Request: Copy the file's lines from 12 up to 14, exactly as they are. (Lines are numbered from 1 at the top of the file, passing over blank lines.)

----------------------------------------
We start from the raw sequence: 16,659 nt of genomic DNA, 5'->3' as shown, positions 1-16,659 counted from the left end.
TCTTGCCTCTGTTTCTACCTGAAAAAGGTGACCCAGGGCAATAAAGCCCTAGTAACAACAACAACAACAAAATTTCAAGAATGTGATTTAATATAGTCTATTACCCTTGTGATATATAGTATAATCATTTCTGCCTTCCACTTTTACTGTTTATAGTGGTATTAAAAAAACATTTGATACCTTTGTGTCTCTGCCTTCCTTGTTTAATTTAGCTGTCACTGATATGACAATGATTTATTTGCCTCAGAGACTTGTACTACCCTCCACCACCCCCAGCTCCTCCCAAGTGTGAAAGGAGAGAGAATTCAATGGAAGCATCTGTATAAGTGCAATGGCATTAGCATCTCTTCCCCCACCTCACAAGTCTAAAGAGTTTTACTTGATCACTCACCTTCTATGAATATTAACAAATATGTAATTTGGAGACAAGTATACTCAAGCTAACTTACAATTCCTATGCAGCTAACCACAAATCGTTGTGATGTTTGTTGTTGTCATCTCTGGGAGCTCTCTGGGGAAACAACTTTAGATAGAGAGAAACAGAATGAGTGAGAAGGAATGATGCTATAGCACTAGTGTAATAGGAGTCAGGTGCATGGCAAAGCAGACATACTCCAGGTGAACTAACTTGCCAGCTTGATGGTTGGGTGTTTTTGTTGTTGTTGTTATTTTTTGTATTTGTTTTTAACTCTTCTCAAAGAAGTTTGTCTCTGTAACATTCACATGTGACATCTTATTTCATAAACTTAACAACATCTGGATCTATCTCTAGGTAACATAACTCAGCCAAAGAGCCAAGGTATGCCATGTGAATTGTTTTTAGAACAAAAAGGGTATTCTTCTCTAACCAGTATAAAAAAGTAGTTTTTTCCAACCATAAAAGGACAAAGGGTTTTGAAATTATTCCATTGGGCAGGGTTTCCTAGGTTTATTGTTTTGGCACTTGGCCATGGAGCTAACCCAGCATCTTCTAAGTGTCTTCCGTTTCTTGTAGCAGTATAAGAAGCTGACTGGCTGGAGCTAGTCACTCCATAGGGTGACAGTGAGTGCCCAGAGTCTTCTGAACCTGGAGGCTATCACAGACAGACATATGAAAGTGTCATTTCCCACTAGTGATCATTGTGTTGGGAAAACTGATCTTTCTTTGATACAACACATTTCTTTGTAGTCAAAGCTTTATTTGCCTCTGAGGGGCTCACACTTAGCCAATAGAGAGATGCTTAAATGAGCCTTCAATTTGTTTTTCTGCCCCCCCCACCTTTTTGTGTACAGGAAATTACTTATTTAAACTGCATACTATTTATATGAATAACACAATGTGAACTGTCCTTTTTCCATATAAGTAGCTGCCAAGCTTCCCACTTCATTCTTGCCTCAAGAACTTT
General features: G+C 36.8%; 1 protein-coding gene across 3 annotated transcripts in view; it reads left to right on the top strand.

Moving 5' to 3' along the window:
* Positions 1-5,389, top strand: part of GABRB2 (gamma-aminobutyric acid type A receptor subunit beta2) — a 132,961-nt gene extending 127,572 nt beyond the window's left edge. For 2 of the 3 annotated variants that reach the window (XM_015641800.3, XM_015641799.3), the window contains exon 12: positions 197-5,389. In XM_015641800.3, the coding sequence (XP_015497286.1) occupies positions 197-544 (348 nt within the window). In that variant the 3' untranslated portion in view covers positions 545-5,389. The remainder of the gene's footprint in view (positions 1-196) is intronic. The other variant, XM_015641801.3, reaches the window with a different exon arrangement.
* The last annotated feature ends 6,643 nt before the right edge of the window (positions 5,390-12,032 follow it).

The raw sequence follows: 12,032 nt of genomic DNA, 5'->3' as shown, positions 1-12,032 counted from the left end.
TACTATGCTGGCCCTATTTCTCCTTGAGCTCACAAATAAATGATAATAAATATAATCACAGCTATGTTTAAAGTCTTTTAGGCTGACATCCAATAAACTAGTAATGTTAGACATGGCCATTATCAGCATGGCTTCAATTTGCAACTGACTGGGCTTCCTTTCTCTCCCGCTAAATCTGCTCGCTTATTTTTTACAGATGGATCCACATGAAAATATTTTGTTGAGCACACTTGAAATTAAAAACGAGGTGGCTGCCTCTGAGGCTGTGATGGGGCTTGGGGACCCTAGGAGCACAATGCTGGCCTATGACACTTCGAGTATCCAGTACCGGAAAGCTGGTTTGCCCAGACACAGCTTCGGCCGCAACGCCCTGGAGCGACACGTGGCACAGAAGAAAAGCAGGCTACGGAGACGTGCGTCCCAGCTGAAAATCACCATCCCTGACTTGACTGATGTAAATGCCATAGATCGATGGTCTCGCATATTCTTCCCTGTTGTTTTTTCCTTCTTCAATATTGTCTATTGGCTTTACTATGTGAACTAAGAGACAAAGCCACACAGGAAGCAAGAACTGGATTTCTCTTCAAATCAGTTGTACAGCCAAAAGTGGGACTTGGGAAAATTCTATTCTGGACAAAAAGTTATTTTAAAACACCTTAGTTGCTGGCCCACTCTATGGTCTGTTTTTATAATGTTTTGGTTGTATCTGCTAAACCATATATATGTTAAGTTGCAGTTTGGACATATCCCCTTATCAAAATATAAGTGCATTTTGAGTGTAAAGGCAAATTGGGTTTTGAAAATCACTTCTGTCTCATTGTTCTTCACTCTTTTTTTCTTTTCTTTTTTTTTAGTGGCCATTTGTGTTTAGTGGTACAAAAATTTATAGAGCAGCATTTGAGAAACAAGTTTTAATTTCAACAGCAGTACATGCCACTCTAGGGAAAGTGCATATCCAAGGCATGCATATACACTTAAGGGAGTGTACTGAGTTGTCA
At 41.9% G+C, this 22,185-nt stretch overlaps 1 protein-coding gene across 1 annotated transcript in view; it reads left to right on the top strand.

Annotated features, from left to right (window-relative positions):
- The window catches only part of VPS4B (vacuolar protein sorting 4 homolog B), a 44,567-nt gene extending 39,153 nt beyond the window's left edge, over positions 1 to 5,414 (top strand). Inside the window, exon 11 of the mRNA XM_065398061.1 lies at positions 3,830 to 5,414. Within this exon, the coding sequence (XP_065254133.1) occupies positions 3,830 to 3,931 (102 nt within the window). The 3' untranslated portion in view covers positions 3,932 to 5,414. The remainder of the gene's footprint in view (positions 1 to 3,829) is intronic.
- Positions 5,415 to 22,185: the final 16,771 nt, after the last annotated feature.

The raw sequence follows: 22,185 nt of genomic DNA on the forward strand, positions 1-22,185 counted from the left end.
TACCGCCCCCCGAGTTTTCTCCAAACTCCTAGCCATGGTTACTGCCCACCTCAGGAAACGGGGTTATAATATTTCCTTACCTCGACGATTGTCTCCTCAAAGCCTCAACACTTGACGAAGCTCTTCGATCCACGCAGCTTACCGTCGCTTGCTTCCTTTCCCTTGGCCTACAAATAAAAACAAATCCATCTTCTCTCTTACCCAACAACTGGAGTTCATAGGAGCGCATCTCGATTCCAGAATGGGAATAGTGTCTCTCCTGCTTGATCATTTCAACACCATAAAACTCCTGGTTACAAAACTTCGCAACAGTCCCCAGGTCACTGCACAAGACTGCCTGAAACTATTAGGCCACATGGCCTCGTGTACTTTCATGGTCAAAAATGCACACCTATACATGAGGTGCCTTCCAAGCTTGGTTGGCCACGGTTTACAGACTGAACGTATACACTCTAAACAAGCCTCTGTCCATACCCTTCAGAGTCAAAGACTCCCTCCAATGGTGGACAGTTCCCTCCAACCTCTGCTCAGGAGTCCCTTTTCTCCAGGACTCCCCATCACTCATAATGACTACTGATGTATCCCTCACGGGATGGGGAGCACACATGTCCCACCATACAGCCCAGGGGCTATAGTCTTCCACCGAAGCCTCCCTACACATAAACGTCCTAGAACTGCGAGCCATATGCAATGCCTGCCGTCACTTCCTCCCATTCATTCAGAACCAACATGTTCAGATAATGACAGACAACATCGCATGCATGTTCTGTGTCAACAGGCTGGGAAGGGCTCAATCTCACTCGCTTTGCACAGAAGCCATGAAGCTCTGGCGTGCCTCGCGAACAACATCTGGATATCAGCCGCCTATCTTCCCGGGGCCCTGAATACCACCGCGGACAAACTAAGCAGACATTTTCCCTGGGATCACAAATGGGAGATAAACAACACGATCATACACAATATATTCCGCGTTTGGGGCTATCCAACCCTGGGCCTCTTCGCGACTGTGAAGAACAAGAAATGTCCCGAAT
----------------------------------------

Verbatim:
- Positions 5,415 to 22,185: the final 16,771 nt, after the last annotated feature.

The raw sequence follows: 22,185 nt of genomic DNA on the forward strand, positions 1-22,185 counted from the left end.
TACCGCCCCCCGAGTTTTCTCCAAACTCCTAGCCATGGTTACTGCCCACCTCAGGAAACGGGGTTATAATATTTCCTTACCTCGACGATTGTCTCCTCAAAGCCTCAACACTTGACGAAGCTCTTCGATCCACGCAGCTTACCGTCGCTTGCTTCCTTTCCCTTGGCCTACAAATAAAAACAAATCCATCTTCTCTCTTACCCAACAACTGGAGTTCATAGGAGCGCATCTCGATTCCAGAATGGGAATAGTGTCTCTCCTGCTTGATCATTTCAACACCATAAAACTCCTGGTTACAAAACTTCGCAACAGTCCCCAGGTCACTGCACAAGACTGCCTGAAACTATTAGGCCACATGGCCTCGTGTACTTTCATGGTCAAAAATGCACACCTATACATGAGGTGCCTTCCAAGCTTGGTTGGCCACGGTTTACAGACTGAACGTATACACTCTAAACAAGCCTCTGTCCATACCCTTCAGAGTCAAAGACTCCCTCCAATGGTGGACAGTTCCCTCCAACCTCTGCTCAGGAGTCCCTTTTCTCCAGGACTCCCCATCACTCATAATGACTACTGATGTATCCCTCACGGGATGGGGAGCACACATGTCCCACCATACAGCCCAGGGGCTATAGTCTTCCACCGAAGCCTCCCTACACATAAACGTCCTAGAACTGCGAGCCATATGCAATGCCTGCCGTCACTTCCTCCCATTCATTCAGAACCAACATGTTCAGATAATGACAGACAACATCGCATGCATGTTCTGTGTCAACAGGCTGGGAAGGGCTCAATCTCACTCGCTTTGCACAGAAGCCATGAAGCTCTGGCGTGCCTCGCGAACAACATCTGGATATCAGCCGCCTATCTTCCCGGGGCCCTGAATACCACCGCGGACAAACTAAGCAGACATTTTCCCTGGGATCACAAATGGGAGATAAACAACACGATCATACACAATATATTCCGCGTTTGGGGCTATCCAACCCTGGGCCTCTTCGCGACTGTGAAGAACAAGAAATGTCCCGAAT